Courier/Aaron Tan
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In response to a 71-person measles outbreak in the state of Washington, state legislature has finally advanced measures that would limit philosophical exemptions to vaccinating school-age children. Unfortunately, it took an event of this magnitude for state legislature to realize the loophole-ridden system they created.

Other states such as Iowa, Arizona and Minnesota are following suit to prevent an event similar to what has happened in Washington state. In some cases, these measures are attempting to revoke religious and other personal exemptions as well. After the 147-person measles outbreak at Disneyland in California, state legislature abandoned such exemptions and vaccination rates went through the roof.

As protesters march for the right to not vaccinate, they seem to resist accepting studies showing that vaccines are not linked to autism. From Pinterest “article” to blogger post, they formulate paradigms to justify their factually inaccurate beliefs.

“In states with broader vaccine laws, nonmedical exemptions have soared in popularity over the years as misinformation about vaccine risks spreads online,” said Dr. John Cullen, President of the American Academy of Family Physicians. “In communities where vaccination rates are low, that’s a set-up for a measles outbreak.”

After another measles outbreak, a disease that was declared extinct in 2000, what will it take for the anti-vaxxers to take their blindfolds off and finally see the truth? A completely preventable virus has now been reborn out of stubbornness and the rejection of logic.

A study was conducted by Dr. Anders Hviid of the Institute of Copenhagen that followed over 537,000 children who were vaccinated and unvaccinated. They found that of the 6,517 children who received a diagnosis of autism, there was no link between higher rates of autism for the vaccinated and unvaccinated children.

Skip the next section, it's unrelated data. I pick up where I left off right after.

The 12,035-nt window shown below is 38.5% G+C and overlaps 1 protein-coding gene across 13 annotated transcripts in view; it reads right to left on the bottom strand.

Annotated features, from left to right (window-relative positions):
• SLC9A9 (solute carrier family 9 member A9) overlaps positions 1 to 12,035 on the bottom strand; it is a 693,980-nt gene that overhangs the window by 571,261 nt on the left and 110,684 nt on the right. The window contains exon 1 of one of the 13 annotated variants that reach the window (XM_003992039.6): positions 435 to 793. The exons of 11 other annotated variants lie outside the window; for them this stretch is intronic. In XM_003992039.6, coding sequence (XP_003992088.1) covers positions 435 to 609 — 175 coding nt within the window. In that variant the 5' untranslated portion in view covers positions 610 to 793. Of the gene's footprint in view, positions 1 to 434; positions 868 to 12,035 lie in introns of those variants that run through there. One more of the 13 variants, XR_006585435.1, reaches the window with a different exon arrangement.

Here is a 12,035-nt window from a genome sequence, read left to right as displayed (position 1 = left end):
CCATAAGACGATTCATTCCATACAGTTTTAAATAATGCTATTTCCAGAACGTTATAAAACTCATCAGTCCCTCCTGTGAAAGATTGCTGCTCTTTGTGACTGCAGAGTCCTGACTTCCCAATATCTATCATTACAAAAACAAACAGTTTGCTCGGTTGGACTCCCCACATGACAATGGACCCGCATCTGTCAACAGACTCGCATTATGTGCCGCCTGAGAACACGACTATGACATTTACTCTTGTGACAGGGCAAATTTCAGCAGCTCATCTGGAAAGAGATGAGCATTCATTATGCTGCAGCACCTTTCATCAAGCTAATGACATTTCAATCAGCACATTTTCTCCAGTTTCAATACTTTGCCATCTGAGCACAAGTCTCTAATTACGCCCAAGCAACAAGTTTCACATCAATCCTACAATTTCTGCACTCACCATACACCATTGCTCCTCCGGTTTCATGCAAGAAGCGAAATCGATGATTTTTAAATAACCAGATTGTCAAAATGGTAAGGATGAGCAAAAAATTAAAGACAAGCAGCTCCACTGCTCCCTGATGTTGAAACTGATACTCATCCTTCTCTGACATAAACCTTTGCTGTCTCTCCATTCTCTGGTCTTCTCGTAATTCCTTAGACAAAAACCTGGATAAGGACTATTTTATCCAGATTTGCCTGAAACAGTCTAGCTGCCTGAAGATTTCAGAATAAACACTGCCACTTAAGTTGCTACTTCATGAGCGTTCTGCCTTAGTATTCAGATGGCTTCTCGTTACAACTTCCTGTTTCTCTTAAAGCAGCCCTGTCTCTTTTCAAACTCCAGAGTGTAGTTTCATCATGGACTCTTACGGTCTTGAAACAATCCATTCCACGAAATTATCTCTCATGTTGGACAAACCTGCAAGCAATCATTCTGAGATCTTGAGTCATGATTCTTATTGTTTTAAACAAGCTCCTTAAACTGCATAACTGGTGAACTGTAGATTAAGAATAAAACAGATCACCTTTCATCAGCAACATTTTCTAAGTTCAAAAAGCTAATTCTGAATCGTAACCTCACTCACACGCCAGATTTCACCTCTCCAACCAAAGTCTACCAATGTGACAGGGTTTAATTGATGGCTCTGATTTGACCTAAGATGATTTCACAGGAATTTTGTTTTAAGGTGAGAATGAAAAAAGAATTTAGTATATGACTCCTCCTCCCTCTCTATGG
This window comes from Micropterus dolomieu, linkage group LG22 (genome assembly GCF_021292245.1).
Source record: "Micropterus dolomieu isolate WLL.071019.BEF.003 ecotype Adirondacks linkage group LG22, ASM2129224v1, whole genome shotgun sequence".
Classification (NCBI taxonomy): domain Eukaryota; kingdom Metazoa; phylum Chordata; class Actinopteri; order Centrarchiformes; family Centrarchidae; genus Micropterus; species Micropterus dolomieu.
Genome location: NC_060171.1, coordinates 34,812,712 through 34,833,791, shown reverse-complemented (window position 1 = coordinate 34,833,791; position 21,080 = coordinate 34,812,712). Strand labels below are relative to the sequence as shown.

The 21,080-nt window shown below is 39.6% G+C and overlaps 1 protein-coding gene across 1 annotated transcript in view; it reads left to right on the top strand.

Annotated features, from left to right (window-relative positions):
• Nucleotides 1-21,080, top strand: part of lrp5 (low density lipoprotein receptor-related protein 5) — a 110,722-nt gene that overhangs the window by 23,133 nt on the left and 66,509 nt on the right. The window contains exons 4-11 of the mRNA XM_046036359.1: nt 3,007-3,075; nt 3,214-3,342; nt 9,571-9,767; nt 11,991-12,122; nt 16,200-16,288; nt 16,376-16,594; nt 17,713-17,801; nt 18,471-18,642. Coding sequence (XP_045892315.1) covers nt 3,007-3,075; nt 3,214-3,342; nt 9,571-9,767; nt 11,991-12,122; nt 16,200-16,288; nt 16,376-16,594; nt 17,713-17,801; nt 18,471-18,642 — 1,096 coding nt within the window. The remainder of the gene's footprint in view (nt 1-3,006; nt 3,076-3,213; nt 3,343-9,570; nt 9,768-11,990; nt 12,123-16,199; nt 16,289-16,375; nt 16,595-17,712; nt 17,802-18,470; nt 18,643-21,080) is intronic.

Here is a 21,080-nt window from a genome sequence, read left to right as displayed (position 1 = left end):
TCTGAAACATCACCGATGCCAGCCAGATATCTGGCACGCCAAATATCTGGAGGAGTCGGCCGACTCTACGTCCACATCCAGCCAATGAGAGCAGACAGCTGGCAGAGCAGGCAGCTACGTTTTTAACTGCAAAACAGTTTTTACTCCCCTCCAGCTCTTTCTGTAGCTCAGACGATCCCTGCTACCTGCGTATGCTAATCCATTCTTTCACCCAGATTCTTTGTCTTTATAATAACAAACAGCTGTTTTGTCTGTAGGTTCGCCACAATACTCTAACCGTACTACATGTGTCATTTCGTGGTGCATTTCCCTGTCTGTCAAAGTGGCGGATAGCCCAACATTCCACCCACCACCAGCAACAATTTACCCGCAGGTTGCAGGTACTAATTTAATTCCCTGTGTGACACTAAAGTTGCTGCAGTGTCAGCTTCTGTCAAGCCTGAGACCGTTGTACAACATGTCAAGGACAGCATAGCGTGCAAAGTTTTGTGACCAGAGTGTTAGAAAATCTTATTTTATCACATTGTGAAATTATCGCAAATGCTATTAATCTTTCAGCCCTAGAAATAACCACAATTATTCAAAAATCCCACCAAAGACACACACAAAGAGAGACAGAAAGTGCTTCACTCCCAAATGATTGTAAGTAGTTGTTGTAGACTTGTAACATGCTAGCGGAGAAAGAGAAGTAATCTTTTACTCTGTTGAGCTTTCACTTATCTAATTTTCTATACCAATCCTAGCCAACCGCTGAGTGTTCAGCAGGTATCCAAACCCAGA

The anti-vaccine movement grows through social media, but thankfully the state legislature has the power to mandate vaccinations. While most of America has its head on straight, some legislators such as Texas rep. Bill Zedler are clearly missing some screws.

“They want to say people are dying of measles. Yeah, in third-world countries they’re dying of measles,” Zedler said in a press conference “Today with antibiotics and that kind of stuff, they’re not dying in America.”  

According to Zedler’s logic, it is better to let a disease fester than prevent it from ever happening in the first place. Zedler is somehow a longtime member of the House Public Health Committee – a committee that supposedly strives for disease prevention. In spite of  his experience in the healthcare industry as a medical consultant, the contradictions begin to pile up.

How could someone working in the House Public Health Committee not understand the importance of vaccination to prevent disease from spreading? Ideology akin to Zedler’s proliferates through the House and it should be no surprise that Texas only trails the disease-stricken Washington state in reported cases and outbreaks this year.

The Texas Department of State Health Services (DSHS) has confirmed 11 measles cases in Texas this year. Legislators with these views are fuel to the fire that has been spreading across America.

It only takes a single ember to have a case similar to California in 2015. With most of the 17 states that allow religious, personal and/or philosophical exemptions to vaccination racing to pass measures to avoid outbreaks, Texas has been awfully quiet.

While most states rally to put these views into law, the opposition stands ready to refute and deny their “liberties” be taken away from them. If the government has to tighten vaccine restrictions to keep the general population safe, they should do so, as it is in the best interest of everyone.

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